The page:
Mayor Winnecke pauses for a moment when asked if he's ever thought about taking his awareness-raising campaign to shopping malls and fast-food chains. Perhaps he thinks the question is naïve. Perhaps he's asking himself what he, the mayor of a small Midwestern city, could do against major corporations. "I know perfectly well that they can't make their rolls big enough," he says, "and I don't understand why you have to drink soda out of buckets." But, in the end, he adds, everyone in America has to be able to decide for themselves what they do or don't want to eat or drink.

"That's not going to change," Winnecke says. But it sounds more like he's saying it can't change.

A Mayor's Crusade

But change is exactly what Americans have been arguing about since New York Mayor Bloomberg made headlines with his soda ban. The ban, which is expected to go into effect in September, is part of a 23-page "Task Force Plan" that seeks to "reverse" the obesity epidemic. It affects movie theaters, restaurants, delicatessens, food vendors and fast-food chains of every stripe. Bloomberg wants to prohibit them from selling beverages in cups larger than 16 ounces, which is about half a liter. As mundane and ineffective as it sounds, the move is actually a revolution and a rejection of the quintessentially American "bigger is better" culture.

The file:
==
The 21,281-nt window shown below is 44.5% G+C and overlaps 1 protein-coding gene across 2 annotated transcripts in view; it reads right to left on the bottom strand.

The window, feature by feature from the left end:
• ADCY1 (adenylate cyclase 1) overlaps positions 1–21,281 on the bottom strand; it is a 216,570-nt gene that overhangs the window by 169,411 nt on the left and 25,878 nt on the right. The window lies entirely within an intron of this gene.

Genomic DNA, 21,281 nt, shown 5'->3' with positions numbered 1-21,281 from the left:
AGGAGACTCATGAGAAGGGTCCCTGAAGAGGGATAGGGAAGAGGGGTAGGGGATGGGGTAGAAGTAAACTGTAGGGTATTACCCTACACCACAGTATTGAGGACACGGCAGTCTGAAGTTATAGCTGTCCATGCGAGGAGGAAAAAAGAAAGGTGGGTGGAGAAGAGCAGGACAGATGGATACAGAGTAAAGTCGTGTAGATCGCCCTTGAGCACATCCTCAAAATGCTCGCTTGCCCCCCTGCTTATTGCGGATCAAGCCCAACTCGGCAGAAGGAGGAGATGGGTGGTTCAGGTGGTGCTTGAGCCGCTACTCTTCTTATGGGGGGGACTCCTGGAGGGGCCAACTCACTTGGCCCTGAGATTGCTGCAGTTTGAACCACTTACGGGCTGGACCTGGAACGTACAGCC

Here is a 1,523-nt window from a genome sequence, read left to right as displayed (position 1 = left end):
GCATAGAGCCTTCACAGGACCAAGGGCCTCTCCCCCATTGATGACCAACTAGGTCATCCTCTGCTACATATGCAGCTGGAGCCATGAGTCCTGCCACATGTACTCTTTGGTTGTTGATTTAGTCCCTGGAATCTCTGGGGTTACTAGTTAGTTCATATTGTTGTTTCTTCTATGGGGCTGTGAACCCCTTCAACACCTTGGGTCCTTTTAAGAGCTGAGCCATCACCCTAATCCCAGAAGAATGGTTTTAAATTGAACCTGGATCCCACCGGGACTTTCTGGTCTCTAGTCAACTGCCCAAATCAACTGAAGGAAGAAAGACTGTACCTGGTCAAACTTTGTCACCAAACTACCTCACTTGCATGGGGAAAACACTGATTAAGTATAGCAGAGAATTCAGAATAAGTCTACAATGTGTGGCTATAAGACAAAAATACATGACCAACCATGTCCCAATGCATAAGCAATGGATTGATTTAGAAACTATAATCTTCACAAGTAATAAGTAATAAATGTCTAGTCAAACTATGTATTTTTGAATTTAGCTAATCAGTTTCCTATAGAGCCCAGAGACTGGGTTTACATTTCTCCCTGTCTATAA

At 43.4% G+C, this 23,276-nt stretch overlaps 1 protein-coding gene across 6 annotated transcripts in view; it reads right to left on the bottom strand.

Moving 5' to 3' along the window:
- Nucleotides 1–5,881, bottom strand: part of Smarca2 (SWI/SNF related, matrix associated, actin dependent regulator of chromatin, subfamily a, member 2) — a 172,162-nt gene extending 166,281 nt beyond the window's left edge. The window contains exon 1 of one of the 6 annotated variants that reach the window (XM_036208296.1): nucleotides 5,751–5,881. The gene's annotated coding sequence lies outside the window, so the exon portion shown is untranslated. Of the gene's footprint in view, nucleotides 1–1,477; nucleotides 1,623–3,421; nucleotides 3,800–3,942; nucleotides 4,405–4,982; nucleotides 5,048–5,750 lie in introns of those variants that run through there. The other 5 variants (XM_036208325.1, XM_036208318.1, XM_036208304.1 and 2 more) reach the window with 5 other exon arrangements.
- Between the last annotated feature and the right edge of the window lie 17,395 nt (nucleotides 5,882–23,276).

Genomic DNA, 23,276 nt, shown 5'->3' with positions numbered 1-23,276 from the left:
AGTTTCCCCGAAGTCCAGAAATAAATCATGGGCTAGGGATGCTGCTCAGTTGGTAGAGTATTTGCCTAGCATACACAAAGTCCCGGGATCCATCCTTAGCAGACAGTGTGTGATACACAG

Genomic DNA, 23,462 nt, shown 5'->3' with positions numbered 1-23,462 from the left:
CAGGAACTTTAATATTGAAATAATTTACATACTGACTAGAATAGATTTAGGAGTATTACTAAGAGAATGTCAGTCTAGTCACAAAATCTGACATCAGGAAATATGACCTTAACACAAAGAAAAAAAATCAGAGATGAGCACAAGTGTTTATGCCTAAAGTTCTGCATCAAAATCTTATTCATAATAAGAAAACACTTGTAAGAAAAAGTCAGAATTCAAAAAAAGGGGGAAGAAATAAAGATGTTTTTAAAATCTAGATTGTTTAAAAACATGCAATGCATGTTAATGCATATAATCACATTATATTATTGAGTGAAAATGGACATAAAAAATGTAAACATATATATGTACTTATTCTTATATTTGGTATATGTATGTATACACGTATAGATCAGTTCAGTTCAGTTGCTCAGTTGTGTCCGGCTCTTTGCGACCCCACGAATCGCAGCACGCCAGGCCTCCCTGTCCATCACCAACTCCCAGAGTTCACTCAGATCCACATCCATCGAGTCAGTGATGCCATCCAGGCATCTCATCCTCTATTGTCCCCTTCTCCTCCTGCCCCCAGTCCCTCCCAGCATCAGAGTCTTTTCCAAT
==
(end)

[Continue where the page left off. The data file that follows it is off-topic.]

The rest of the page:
Of course, many only see it as a threat to freedom. Can McDonald's and Burger King be prohibited from selling soda in giant cups? And what about America's other, less well-known fast-food chains? At White Castle, for example, a 21-oz. (0.6-liter) beverage is still considered "small," while a large beverage is 44 oz. (1.25 liters) and iced tea, usually sweetened, is sold in cups that hold up to a gallon, or 3.8 liters. Kentucky Fried Chicken sells soda in 65-oz. "Mega Jugs," each containing 210 grams of sugar and almost 800 calories. At the AMC Empire movie theater on Manhattan's West 42nd Street, the smallest drink size is 32 oz., or twice as big as the limit Bloomberg wants to impose.